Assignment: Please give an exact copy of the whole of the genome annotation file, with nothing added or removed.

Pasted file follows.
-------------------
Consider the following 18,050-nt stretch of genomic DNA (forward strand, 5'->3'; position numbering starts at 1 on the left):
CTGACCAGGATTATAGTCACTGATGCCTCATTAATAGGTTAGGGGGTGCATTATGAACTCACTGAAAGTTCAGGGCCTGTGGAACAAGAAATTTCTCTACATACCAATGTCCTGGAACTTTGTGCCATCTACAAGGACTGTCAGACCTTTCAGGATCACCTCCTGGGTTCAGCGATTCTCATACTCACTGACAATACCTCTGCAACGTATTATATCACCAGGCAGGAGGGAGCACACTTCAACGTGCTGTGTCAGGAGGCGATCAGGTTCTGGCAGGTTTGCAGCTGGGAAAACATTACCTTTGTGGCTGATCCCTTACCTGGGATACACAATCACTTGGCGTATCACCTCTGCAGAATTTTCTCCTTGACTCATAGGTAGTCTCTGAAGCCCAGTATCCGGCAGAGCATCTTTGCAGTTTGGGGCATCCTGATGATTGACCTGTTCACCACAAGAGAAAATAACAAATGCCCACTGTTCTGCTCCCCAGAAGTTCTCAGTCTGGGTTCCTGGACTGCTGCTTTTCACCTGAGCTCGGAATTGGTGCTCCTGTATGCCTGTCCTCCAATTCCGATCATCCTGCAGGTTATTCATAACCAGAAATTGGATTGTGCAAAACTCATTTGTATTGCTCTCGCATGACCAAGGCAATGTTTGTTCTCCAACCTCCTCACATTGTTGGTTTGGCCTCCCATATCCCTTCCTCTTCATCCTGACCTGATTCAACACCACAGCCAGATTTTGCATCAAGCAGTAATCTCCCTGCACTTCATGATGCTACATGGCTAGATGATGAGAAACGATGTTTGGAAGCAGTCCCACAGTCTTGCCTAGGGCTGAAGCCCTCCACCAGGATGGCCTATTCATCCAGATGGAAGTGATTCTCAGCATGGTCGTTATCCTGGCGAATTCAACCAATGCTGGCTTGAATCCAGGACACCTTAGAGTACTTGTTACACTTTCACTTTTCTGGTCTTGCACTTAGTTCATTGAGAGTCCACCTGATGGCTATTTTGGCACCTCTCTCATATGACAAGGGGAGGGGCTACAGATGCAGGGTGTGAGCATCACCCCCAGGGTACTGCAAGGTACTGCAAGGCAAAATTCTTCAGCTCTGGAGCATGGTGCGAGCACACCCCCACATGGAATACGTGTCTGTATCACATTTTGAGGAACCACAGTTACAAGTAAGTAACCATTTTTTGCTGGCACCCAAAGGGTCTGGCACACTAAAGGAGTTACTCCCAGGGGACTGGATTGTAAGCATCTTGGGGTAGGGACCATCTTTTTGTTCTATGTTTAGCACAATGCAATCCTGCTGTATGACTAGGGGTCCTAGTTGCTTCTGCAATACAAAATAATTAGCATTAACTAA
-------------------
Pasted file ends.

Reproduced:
Consider the following 18,050-nt stretch of genomic DNA (forward strand, 5'->3'; position numbering starts at 1 on the left):
CTGACCAGGATTATAGTCACTGATGCCTCATTAATAGGTTAGGGGGTGCATTATGAACTCACTGAAAGTTCAGGGCCTGTGGAACAAGAAATTTCTCTACATACCAATGTCCTGGAACTTTGTGCCATCTACAAGGACTGTCAGACCTTTCAGGATCACCTCCTGGGTTCAGCGATTCTCATACTCACTGACAATACCTCTGCAACGTATTATATCACCAGGCAGGAGGGAGCACACTTCAACGTGCTGTGTCAGGAGGCGATCAGGTTCTGGCAGGTTTGCAGCTGGGAAAACATTACCTTTGTGGCTGATCCCTTACCTGGGATACACAATCACTTGGCGTATCACCTCTGCAGAATTTTCTCCTTGACTCATAGGTAGTCTCTGAAGCCCAGTATCCGGCAGAGCATCTTTGCAGTTTGGGGCATCCTGATGATTGACCTGTTCACCACAAGAGAAAATAACAAATGCCCACTGTTCTGCTCCCCAGAAGTTCTCAGTCTGGGTTCCTGGACTGCTGCTTTTCACCTGAGCTCGGAATTGGTGCTCCTGTATGCCTGTCCTCCAATTCCGATCATCCTGCAGGTTATTCATAACCAGAAATTGGATTGTGCAAAACTCATTTGTATTGCTCTCGCATGACCAAGGCAATGTTTGTTCTCCAACCTCCTCACATTGTTGGTTTGGCCTCCCATATCCCTTCCTCTTCATCCTGACCTGATTCAACACCACAGCCAGATTTTGCATCAAGCAGTAATCTCCCTGCACTTCATGATGCTACATGGCTAGATGATGAGAAACGATGTTTGGAAGCAGTCCCACAGTCTTGCCTAGGGCTGAAGCCCTCCACCAGGATGGCCTATTCATCCAGATGGAAGTGATTCTCAGCATGGTCGTTATCCTGGCGAATTCAACCAATGCTGGCTTGAATCCAGGACACCTTAGAGTACTTGTTACACTTTCACTTTTCTGGTCTTGCACTTAGTTCATTGAGAGTCCACCTGATGGCTATTTTGGCACCTCTCTCATATGACAAGGGGAGGGGCTACAGATGCAGGGTGTGAGCATCACCCCCAGGGTACTGCAAGGTACTGCAAGGCAAAATTCTTCAGCTCTGGAGCATGGTGCGAGCACACCCCCACATGGAATACGTGTCTGTATCACATTTTGAGGAACCACAGTTACAAGTAAGTAACCATTTTTTGCTGGCACCCAAAGGGTCTGGCACACTAAAGGAGTTACTCCCAGGGGACTGGATTGTAAGCATCTTGGGGTAGGGACCATCTTTTTGTTCTATGTTTAGCACAATGCAATCCTGCTGTATGACTAGGGGTCCTAGTTGCTTCTGCAATACAAAATAATTAGCATTAACTAA